Additionally, make sure your recruiter has shared with you the monthly mortgage rate of the current home, how much equity is in the home, or how much negative equity exists, any closing costs or realtor fees associated with the sale of the home, and make sure you know the square footage of the home and any storage areas. Square footage is important when calculating the approximate cost of a pack, ship, and move. Again, make sure you know the current mortgage rate, and if that rate will increase with the purchase of a new home, consider including a mortgage rate differentiator in the offer to the candidate.

In some industries, it is expected that the organization will purchase the home, itself. If that is the case in your industry, have that conversation early on in the interviewing process, not as a part of the compensation negotiation. There are many reputable companies who provide support and assistance for those candidates considering a relocation, and your recruiter can get them involved if desired to help with pre-offer moving consultations, a home selling analysis, and community search assistance.

Let’s move on to our second area of relocation, the family, specifically the spouse, the children, and the support system in place. First, let’s talk about the spouse. One of the biggest issues that might need to be addressed if the candidate is going to relocate is this: is the spouse employed? If this is the case, what does the spouse do? What is their income? Is the spouse going to continue working in the new city? If so, does that employment need to be secured prior to the candidate accepting an offer? How difficult will it be to transfer that spouse to a new area and company? Is there anything that you can do to assist in that process or transition?

Second, regardless of if you’re dealing with relocation or simply a move to a new company, how does the spouse feel? Work with your recruiter to set up a visit that includes the spouse and introduces them to the area, the schools, the community, and the possible new home options. If a trip is not necessary, it can still be beneficial to set up a phone call with the candidate and the spouse. Don’t underestimate the influence that the spouse can have on your candidate’s decision, either to move things closer to a yes or to back out of the process completely.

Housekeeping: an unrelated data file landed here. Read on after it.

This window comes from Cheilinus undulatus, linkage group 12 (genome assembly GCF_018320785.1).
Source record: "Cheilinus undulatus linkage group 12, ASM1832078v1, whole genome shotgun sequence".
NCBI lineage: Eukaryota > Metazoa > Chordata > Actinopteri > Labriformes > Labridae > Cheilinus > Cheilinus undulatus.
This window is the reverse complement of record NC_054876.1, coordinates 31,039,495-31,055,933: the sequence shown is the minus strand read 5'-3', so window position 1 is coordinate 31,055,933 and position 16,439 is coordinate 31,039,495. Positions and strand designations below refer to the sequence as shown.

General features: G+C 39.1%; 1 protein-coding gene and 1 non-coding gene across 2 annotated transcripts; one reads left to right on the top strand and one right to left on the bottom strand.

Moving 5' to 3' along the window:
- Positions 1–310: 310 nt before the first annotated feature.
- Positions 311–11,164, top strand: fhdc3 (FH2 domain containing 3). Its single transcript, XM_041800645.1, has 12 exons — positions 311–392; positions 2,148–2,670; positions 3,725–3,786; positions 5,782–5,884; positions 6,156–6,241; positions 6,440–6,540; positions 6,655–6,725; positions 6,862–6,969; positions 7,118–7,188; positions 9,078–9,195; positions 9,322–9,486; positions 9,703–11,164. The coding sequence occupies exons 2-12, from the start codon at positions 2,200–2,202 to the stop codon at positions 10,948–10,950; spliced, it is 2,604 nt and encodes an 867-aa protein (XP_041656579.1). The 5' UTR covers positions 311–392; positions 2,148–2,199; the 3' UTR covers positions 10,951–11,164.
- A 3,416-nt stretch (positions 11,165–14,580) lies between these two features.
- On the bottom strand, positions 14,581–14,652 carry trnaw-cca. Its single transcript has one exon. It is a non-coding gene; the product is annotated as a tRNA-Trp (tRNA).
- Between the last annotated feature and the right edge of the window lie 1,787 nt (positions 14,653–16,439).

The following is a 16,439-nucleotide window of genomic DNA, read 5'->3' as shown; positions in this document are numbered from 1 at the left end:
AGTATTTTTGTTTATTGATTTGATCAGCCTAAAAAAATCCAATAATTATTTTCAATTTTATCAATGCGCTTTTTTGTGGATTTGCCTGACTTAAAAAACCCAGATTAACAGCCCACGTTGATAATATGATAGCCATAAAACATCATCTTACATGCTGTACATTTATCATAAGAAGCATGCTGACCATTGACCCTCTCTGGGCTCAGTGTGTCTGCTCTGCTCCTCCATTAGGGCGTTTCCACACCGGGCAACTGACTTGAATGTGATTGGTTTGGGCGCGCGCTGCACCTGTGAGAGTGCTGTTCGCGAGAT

If the candidate has children, this is another personal area that needs to be addressed with your recruiter. Make sure you know how old the children are, if they’re in public or private school, and what you can do to help your recruiter with the introduction to various school systems. If the children are involved in athletics, religious organizations, or afterschool programs, help your recruiter introduce the candidate to similar programs in the new location.

If there are any special needs of the children, perhaps for educational assistance or programs, or behavioral needs, or medical issues, anything that needs to be taken into account when either relocating or simply with the timing associated with making a move. So whether it’s children or spouses or parents, make sure that you’re aware of all of these factors and work closely with your recruiter to create a natural transition for the candidate’s entire family.

Let’s move on to reimbursement. There’s a difference between “The candidate expects reimbursement for relocation” and then a specific number or details associated with that reimbursement. So let’s talk about all of the possible expected financial repayments that a candidate could expect.